• ‘If evidence is presented by the defendant showing an arguable case on the merits in defence to the plaintiff's claim, this matter may be returned for reconsideration before any judge.’
    4. 1.4meritsTheology Good deeds entitling someone to a future reward from God.


[with object]
  • Deserve or be worthy of (reward, punishment, or attention)

    ‘the results have been encouraging enough to merit further investigation’
    • ‘It may be that on that basis (though it is doubtful) the original award was merited.’
    • ‘By now the trend is prominent enough to have merited a New York Times Magazine cover story.’
    • ‘The final aspect of the criminal law meriting consideration concerns the sharpness of the line between killing and letting die.’
    • ‘Because the bill says that without a report of that panel there may be conduct meriting dismissal, the Attorney-General cannot take it further.’
    • ‘It was a case on its own, meriting a careful consideration of what led to the sentencing and how it came about.’
    • ‘While meriting attention by astronomers, there is no cause for public attention or public concern as an actual collision is very unlikely.’
    • ‘Your Honours, this is case where it is submitted the course of justice has gone awry to an extent meriting the attention of this Court.’
    • ‘That stated, it has to be reported that it held the first night audience's attention and justly merited their cheers.’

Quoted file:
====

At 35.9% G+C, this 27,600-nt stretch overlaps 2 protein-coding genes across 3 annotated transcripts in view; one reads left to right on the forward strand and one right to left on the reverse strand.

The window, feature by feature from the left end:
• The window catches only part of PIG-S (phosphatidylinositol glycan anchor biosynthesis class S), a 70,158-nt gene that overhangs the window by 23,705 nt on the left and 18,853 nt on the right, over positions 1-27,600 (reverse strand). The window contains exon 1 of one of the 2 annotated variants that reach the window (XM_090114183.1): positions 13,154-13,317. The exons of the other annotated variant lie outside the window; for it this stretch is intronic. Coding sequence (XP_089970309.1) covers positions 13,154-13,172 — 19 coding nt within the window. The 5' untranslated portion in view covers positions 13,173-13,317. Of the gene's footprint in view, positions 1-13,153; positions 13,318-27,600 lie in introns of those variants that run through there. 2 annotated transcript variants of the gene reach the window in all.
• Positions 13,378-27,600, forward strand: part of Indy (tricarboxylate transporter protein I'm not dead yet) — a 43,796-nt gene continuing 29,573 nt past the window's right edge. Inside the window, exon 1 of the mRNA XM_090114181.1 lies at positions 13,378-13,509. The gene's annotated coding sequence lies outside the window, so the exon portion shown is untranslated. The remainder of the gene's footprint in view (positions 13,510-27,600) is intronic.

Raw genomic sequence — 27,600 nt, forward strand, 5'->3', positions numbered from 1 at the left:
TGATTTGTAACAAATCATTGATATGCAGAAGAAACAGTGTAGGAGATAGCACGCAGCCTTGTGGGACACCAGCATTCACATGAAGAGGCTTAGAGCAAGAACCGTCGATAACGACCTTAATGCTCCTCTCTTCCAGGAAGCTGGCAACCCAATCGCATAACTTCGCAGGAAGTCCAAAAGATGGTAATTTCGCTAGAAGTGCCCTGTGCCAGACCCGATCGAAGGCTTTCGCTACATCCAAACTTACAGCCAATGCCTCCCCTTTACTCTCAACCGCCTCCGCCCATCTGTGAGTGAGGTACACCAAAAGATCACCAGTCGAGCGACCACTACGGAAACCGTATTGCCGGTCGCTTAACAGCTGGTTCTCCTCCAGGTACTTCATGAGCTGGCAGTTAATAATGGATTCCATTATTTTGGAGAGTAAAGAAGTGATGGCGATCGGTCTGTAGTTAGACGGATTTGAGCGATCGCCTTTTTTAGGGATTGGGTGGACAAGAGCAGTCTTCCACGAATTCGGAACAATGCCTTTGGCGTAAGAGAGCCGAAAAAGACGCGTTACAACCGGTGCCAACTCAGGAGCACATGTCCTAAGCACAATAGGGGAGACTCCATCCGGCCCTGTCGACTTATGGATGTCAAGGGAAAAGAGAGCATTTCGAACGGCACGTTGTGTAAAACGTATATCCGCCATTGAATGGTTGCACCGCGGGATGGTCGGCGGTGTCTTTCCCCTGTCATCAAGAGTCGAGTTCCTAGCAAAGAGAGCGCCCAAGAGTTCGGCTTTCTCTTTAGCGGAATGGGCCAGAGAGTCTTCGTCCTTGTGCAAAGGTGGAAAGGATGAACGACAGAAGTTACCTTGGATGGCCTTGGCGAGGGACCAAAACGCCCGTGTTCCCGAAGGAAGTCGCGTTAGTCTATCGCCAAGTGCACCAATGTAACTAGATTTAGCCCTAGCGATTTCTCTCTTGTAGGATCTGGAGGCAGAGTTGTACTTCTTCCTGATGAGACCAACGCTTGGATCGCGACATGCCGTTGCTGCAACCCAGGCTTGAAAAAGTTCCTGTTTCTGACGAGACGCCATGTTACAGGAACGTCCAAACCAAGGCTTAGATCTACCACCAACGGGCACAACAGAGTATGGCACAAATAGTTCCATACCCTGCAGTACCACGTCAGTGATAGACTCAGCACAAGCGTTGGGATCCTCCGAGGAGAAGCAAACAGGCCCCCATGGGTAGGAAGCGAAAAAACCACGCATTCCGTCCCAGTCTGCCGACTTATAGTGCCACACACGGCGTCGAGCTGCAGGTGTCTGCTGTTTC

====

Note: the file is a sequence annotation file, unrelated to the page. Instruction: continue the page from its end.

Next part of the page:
• ‘The final category of claimant meriting some consideration is the rescuer.’
    • ‘According to the jury, there was none meriting these awards.’
    • ‘However, the shortage and hence high price of particular skills can often be significant enough to merit the attention of a strategic assessment.’
    • ‘Baptism was forced upon all Saxons; any public pagan practice merited a death penalty.’
    • ‘Whereas virtually every player deserved the award at Reading on Tuesday, nobody merited the accolade last night.’
    • ‘All this would have merited some serious attention from Peter.’
    • ‘It merits our attention and deserves our recognition for work very well done.’
    • ‘Whether it's a serious enough offense to merit professional sanctions I'll leave to others to decide.’
    • ‘I could not detect any point meriting attention.’
    • ‘He identified four areas of complaint that in his judgment merited consideration by the full court and granted leave.’
    • ‘Jack thought it was a turning point, but did not think the foul merited the punishment.’
    • ‘He developed four categories of criminals, each meriting different forms of punishment: Extreme, impulsive, professional, and endemic.’
    deserve, earn, be deserving of, warrant, rate, justify, be worthy of, be worth, be entitled to, have a right to, have a claim on, have a claim to, be qualified for
    View synonyms


  • judge (or consider) something on its merits

    • Assess something solely with regard to its intrinsic quality rather than other external factors.

      ‘a proposal should be judged on its merits when it comes forward for approval’